Many people don’t understand that markdown format does not care much about security. In many cases you have to pass output to sanitizers. markdown-it provides 2 possible strategies to produce safe output:

  1. Don’t enable HTML. Extend markup features with plugins. We think it’s the best choice and use it by default.

    • That’s ok for 99% of user needs.

    • Output will be safe without sanitizer.

  2. Enable HTML and use external sanitizer package(s).

Also by default markdown-it prohibits some kind of links, which could be used for XSS:

  • javascript:, vbscript:

  • file:

  • data:, except some images (gif/png/jpeg/webp).

So, by default markdown-it should be safe. We care about it.

If you find a security problem - contact us via Such reports are fixed with top priority.


Usually, plugins operate with tokenized content, and that’s enough to provide safe output.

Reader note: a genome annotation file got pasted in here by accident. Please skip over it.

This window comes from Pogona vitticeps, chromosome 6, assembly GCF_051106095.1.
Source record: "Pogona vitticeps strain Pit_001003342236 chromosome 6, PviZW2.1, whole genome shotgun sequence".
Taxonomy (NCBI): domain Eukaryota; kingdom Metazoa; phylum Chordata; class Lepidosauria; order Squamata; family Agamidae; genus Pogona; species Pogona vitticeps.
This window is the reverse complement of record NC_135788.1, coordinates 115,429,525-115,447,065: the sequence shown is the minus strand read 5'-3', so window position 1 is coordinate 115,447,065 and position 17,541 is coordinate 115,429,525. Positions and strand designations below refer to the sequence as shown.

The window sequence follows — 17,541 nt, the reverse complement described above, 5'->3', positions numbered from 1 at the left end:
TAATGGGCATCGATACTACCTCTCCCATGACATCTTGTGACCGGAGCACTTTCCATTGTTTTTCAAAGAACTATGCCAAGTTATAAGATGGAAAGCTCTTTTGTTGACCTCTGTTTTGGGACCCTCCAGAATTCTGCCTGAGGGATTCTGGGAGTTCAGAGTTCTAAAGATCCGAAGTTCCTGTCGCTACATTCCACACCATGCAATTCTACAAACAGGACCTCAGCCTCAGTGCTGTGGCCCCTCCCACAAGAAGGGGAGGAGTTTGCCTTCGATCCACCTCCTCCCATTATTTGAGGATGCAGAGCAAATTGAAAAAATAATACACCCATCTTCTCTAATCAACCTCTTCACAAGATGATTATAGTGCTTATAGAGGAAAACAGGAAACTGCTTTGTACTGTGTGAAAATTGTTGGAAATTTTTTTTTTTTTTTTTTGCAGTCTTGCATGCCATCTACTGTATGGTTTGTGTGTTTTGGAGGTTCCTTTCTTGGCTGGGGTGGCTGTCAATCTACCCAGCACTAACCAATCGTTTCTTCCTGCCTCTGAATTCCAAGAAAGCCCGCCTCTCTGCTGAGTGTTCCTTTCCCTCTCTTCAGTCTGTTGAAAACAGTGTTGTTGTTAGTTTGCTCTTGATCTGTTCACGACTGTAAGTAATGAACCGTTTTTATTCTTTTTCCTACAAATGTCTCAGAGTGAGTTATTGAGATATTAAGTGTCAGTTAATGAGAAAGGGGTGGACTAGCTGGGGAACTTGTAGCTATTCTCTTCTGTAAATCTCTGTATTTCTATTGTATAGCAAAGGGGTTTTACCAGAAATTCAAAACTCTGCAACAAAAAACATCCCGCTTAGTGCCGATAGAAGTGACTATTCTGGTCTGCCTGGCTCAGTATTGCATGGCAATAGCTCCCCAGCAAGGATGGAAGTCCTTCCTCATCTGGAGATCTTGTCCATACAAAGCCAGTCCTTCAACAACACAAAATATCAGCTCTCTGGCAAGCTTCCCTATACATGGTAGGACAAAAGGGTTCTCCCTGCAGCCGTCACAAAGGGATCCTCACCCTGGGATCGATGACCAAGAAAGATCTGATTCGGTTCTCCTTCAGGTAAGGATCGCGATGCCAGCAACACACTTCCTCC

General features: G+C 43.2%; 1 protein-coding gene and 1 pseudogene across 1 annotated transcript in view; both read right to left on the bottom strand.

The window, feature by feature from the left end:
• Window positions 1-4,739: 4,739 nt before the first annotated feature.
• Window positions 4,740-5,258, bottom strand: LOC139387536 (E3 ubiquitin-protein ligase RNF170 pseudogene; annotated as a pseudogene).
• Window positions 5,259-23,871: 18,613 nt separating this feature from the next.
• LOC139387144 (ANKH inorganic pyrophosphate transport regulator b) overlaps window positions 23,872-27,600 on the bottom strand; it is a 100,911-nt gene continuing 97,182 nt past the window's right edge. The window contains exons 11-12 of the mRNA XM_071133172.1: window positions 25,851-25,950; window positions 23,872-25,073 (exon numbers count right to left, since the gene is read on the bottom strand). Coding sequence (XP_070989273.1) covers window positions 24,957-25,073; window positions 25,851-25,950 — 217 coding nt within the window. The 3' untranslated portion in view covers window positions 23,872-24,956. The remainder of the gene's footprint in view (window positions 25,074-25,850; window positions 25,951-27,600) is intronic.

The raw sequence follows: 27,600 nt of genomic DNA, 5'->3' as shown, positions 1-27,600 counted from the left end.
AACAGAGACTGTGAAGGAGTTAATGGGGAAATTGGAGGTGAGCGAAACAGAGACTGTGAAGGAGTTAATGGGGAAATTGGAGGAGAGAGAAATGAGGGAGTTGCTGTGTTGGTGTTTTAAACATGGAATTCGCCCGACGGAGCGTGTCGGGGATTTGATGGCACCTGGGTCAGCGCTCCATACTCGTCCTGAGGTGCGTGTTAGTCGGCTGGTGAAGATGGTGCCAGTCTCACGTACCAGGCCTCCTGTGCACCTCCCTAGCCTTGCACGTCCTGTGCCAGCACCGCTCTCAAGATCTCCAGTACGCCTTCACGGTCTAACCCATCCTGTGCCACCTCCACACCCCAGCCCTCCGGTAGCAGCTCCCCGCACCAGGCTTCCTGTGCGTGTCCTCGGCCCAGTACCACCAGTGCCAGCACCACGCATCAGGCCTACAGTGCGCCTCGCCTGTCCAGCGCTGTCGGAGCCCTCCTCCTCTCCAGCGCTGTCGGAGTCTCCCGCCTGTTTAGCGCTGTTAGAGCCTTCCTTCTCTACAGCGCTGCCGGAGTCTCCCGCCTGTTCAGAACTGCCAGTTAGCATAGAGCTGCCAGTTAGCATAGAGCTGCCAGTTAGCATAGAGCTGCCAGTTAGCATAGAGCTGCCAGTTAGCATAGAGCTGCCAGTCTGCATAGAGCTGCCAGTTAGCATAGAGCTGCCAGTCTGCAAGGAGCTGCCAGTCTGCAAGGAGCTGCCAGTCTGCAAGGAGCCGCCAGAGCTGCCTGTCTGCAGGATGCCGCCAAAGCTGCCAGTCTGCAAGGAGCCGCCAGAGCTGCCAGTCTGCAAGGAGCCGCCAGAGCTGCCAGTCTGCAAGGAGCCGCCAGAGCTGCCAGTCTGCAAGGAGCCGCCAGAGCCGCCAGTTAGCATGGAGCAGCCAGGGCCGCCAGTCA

But there is one non-evident case you should know - don’t allow plugins to generate arbitrary element id and name. If those depend on user input - always add prefixes to avoid DOM clobbering. See discussion for details.

So, if you decide to use plugins that add extended class syntax or autogenerating header anchors - be careful.


You can view our continuous integration benchmarking analysis at:, or you can run it for yourself within the repository:

$ tox -e py38-bench-packages -- --benchmark-columns mean,stddev

Name (time in ms)             Mean             StdDev
test_mistune               70.3272 (1.0)       0.7978 (1.0)
test_mistletoe            116.0919 (1.65)      6.2870 (7.88)
test_markdown_it_py       152.9022 (2.17)      4.2988 (5.39)
test_commonmark_py        326.9506 (4.65)     15.8084 (19.81)
test_pymarkdown           368.2712 (5.24)      7.5906 (9.51)
test_pymarkdown_extra     640.4913 (9.11)     15.1769 (19.02)
test_panflute             678.3547 (9.65)      9.4622 (11.86)

As you can see, markdown-it-py doesn’t pay with speed for it’s flexibility.


mistune is not CommonMark compliant, which is what allows for its faster parsing, at the expense of issues, for example, with nested inline parsing. See mistletoes’s explanation for further details.